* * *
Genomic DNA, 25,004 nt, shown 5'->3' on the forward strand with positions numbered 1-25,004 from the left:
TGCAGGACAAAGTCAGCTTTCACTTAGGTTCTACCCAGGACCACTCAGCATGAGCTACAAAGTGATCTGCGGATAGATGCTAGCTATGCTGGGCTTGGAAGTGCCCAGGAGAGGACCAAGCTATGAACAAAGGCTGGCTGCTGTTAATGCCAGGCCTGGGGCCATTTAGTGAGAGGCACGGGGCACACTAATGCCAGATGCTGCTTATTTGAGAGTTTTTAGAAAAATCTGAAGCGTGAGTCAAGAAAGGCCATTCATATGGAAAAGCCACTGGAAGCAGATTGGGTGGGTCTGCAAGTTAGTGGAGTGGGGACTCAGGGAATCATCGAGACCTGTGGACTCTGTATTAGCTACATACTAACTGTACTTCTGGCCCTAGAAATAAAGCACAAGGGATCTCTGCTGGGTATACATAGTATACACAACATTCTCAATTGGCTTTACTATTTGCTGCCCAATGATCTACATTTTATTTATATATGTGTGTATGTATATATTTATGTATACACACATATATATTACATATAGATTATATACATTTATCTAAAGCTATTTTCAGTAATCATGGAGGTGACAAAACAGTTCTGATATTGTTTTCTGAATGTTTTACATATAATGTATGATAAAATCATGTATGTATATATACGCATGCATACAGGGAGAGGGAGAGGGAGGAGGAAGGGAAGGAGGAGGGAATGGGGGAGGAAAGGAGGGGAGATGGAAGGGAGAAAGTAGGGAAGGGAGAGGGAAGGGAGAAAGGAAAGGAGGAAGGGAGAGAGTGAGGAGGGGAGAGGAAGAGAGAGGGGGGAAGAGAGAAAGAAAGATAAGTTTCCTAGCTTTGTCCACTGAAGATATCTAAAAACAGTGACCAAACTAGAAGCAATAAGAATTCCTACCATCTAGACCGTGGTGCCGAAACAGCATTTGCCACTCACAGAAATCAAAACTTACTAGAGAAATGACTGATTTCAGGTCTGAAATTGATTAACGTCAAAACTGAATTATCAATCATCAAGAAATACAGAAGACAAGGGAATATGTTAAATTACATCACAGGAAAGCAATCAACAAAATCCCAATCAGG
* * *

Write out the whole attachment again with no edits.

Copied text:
Genomic DNA, 25,004 nt, shown 5'->3' on the forward strand with positions numbered 1-25,004 from the left:
TGCAGGACAAAGTCAGCTTTCACTTAGGTTCTACCCAGGACCACTCAGCATGAGCTACAAAGTGATCTGCGGATAGATGCTAGCTATGCTGGGCTTGGAAGTGCCCAGGAGAGGACCAAGCTATGAACAAAGGCTGGCTGCTGTTAATGCCAGGCCTGGGGCCATTTAGTGAGAGGCACGGGGCACACTAATGCCAGATGCTGCTTATTTGAGAGTTTTTAGAAAAATCTGAAGCGTGAGTCAAGAAAGGCCATTCATATGGAAAAGCCACTGGAAGCAGATTGGGTGGGTCTGCAAGTTAGTGGAGTGGGGACTCAGGGAATCATCGAGACCTGTGGACTCTGTATTAGCTACATACTAACTGTACTTCTGGCCCTAGAAATAAAGCACAAGGGATCTCTGCTGGGTATACATAGTATACACAACATTCTCAATTGGCTTTACTATTTGCTGCCCAATGATCTACATTTTATTTATATATGTGTGTATGTATATATTTATGTATACACACATATATATTACATATAGATTATATACATTTATCTAAAGCTATTTTCAGTAATCATGGAGGTGACAAAACAGTTCTGATATTGTTTTCTGAATGTTTTACATATAATGTATGATAAAATCATGTATGTATATATACGCATGCATACAGGGAGAGGGAGAGGGAGGAGGAAGGGAAGGAGGAGGGAATGGGGGAGGAAAGGAGGGGAGATGGAAGGGAGAAAGTAGGGAAGGGAGAGGGAAGGGAGAAAGGAAAGGAGGAAGGGAGAGAGTGAGGAGGGGAGAGGAAGAGAGAGGGGGGAAGAGAGAAAGAAAGATAAGTTTCCTAGCTTTGTCCACTGAAGATATCTAAAAACAGTGACCAAACTAGAAGCAATAAGAATTCCTACCATCTAGACCGTGGTGCCGAAACAGCATTTGCCACTCACAGAAATCAAAACTTACTAGAGAAATGACTGATTTCAGGTCTGAAATTGATTAACGTCAAAACTGAATTATCAATCATCAAGAAATACAGAAGACAAGGGAATATGTTAAATTACATCACAGGAAAGCAATCAACAAAATCCCAATCAGG